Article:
Disney movies often seem to lack more than 1 or 2 female character in their main casts, but why? In an interview by Jenna Busch with Lino Disalvo, head of animation on on Disney’s new musical film Frozen, it’s because women are too dern emotional. And because they need to stay cute, which makes having feelings less possible:
“Historically speaking, animating female characters are really, really difficult, ’cause they have to go through these range of emotions, but they’re very, very — you have to keep them pretty and they’re very sensitive to — you can get them off a model very quickly. So, having a film with two hero female characters was really tough, and having them both in the scene and look very different if they’re echoing the same expression; that Elsa looking angry looks different from Anna (Kristen Bell) being angry.”
Well, that explains why The Little Mermaid was so popular. I’m surprised Disney didn’t just add the “girl loses her voice” twist to every movie so they wouldn’t have to animate her speaking.
Frozen features Kristen Bell and Idina Menzel as the two female leads out of seven (apparent) main characters. But despite how “different” Disalvo claims these women need to look in order to exist in Disney’s multiverse, Tumblr blogger Moopflop points out that these female characters still look suspiciously similar:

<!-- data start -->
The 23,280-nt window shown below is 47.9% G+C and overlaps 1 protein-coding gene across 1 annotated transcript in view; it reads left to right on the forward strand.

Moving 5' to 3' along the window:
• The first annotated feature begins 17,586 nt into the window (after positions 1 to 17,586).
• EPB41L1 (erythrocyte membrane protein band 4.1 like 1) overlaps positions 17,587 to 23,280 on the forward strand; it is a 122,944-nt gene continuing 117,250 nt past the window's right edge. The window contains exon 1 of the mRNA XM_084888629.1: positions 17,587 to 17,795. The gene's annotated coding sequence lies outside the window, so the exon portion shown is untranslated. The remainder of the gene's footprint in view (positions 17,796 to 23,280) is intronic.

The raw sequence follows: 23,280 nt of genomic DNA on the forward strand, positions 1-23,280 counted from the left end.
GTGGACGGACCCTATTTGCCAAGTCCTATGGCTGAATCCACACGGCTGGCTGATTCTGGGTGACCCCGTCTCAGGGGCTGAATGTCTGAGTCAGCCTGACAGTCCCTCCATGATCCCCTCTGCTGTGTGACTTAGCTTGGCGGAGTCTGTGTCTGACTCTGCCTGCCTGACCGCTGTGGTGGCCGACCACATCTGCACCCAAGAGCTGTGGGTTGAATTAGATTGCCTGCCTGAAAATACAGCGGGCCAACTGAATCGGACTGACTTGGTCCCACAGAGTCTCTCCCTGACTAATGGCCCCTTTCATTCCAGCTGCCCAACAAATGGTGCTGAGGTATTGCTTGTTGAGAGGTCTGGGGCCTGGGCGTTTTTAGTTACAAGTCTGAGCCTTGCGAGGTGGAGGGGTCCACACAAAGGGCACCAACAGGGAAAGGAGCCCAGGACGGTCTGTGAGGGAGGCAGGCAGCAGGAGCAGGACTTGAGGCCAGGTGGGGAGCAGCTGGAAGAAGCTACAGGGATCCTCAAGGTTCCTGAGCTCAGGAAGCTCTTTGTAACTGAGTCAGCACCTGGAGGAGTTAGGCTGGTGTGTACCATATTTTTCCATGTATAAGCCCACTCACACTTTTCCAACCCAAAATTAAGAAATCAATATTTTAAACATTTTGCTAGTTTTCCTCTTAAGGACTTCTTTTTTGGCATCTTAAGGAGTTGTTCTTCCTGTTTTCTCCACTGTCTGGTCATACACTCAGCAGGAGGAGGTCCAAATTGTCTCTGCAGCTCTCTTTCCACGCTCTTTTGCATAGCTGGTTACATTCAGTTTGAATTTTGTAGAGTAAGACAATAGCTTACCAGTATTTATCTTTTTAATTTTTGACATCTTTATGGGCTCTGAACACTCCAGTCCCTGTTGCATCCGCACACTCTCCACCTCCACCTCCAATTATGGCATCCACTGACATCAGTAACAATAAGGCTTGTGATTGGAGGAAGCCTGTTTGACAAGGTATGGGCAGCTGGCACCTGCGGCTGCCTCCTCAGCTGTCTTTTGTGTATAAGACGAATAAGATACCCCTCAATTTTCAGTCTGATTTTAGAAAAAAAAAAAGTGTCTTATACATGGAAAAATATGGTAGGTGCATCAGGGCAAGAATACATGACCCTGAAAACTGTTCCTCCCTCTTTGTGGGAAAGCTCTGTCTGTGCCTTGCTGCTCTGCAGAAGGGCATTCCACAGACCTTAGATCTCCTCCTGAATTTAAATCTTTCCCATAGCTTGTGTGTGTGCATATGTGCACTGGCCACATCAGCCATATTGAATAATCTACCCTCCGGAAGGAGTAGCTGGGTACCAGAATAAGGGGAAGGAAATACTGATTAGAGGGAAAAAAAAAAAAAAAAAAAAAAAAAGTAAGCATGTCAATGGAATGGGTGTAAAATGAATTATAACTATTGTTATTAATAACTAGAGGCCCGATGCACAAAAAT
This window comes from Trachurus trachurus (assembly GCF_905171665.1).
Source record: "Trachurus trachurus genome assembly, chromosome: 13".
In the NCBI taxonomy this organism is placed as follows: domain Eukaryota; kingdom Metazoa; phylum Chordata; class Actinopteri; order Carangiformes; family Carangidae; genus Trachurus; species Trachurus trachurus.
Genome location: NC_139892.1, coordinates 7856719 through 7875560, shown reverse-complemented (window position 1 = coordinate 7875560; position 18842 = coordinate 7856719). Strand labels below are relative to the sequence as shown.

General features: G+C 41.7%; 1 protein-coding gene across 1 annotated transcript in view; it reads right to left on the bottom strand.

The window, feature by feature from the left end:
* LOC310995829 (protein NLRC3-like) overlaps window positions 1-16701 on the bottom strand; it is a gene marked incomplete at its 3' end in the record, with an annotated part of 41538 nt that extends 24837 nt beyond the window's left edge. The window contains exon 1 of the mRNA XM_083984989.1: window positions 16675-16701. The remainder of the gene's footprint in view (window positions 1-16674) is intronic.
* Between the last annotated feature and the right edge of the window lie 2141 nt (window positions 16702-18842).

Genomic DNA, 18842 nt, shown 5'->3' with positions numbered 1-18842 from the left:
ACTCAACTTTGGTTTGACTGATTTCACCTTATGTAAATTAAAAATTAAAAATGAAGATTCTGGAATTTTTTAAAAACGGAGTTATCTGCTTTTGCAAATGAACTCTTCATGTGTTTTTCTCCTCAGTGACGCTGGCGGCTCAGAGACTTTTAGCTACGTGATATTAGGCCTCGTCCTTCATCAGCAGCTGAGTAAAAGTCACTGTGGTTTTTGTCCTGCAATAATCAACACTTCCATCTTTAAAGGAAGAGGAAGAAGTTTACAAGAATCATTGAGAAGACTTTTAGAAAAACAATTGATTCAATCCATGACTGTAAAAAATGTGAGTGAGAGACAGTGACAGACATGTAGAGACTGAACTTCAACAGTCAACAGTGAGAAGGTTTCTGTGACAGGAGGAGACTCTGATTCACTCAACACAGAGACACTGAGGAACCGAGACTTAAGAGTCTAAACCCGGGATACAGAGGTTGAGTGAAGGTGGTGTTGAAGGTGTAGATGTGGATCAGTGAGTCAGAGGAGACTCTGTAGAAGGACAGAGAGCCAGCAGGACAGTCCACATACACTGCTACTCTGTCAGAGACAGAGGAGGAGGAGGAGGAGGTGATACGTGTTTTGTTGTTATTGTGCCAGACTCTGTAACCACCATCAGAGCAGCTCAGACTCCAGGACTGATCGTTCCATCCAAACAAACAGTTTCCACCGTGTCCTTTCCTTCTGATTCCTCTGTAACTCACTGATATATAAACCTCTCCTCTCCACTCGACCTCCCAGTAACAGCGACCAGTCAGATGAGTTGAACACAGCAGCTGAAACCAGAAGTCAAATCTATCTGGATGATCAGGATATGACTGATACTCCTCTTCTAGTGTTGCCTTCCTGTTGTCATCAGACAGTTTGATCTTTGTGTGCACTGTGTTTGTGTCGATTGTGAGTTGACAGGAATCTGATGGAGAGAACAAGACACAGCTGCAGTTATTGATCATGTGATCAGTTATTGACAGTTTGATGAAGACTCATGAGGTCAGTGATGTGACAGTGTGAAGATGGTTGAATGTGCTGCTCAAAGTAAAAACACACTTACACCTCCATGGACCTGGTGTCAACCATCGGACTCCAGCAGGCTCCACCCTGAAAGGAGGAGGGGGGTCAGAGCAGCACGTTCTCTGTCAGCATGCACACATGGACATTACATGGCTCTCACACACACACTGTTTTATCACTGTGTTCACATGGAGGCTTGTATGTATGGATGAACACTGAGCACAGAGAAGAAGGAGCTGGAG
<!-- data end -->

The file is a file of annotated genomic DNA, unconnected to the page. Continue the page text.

Uh, yeah. The writer also commented on the Disalvo’s quote itself:
So that’s their (blatantly misogynistic) excuse for scrapping all but two of the female characters; that they’re too hard to animate? Those emotional female characters, they’re all the same, right? Here’s a hint: their “femaleness” isn’t what’s making them indistinguishable.
It’s so funny how only white people exist in an imaginary world! No, but really — wouldn’t it be nice if the act of creating a fantasy meant filmmakers, television producers and other creators didn’t abide by the same BS ones in our own society?
Unfortunately, his logic also doesn’t explain why there aren’t more female animal characters given that the human faces appear to be the animators’ issue, or do talking female bunnies look decidedly less cute when personified than the males?